Set to go into effect in January 2022, credit unions and other financial institutions have called for a delay and further investigation into how CECL will impact the economy, the availability of credit, investor decisions, its impact on financial institutions of varying sizes, etc. FASB recently agreed to delay implementation of the standard for 1 year, until January 2023, to provide additional time for institutions to come into compliance but did not propose to study the impacts of the rule as we believe needs to be done.
MCUL, along with CUNA, are calling for Congress to pass legislation (H.R. 3182 and S.1564) that would delay implementation of the CECL standard for a year and require federal financial regulatory agencies to study and report to Congress on the potential consequences the new standard would have if implemented.
Americans have grown tired of being bombarded with unwanted robocalls. According to the Federal Communications Commission (FCC), U.S. consumers received approximately 4 billion robocalls per month in 2018, a number that is projected to increase in 2019. MCUL and CUNA support efforts by the FCC and Congress that will put an end to illegal robocalls while protecting a credit union’s ability to contact its members for a legitimate business purpose. We are supporting legislation (H.R. 3375, the Stopping Bad Robocalls Act) recently passed by the U.S. House of Representatives. The bill now heads to the U.S. Senate for consideration.
Bank Secrecy Act/Anti-Money Laundering (BSA/AML) Relief
The Bank Secrecy Act requires financial institutions to keep records and file reports with the government that involve certain financial transactions initiated by a member/customer. Typically, financial institutions use Currency Transaction Reports (CTR’s) and Suspicious Activity Reports (SAR’s) to comply with the requirements of the BSA. CTR’s must be filed when a transaction exceeds $10,000 while a SAR must be filed when:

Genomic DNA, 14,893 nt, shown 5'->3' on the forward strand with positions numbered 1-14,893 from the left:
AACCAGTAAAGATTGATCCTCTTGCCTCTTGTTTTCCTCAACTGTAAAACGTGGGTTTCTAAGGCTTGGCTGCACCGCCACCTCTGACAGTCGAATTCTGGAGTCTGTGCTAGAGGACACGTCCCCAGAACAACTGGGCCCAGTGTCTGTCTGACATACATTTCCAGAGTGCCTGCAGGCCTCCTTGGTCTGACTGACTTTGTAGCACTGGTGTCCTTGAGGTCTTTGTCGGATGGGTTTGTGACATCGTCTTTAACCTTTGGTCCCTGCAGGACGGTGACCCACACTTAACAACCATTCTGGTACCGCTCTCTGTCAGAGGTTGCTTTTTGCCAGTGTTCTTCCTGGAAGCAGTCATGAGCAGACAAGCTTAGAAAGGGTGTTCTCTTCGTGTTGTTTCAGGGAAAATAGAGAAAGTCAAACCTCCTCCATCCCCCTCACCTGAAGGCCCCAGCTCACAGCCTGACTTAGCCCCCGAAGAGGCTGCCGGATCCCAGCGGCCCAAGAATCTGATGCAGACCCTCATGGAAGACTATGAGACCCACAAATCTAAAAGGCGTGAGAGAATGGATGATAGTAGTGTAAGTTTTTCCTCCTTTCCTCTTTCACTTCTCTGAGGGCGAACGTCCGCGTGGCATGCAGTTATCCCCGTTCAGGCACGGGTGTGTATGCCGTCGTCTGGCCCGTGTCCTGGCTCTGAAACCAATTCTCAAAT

- There is suspected insider abuse
- Transactions total $5,000 or more when a suspect can be identified
- Transactions total $25,000 or more regardless of potential suspect
- Transactions total $5,000 or more that involve potential money laundering or BSA violations
Passed into law in 1970, the thresholds outlined above have never been adjusted to account for inflation. According to the U.S. Bureau of Labor Statistics CPI Inflation Calculator, $5,000 in 1970 has the same buying power as $33,881 in June of 2018. MCUL believes Congress should pass legislation that indexes the CTR and SAR thresholds for inflation and addresses redundancies, unnecessary burdens and improves efficiencies under the BSA.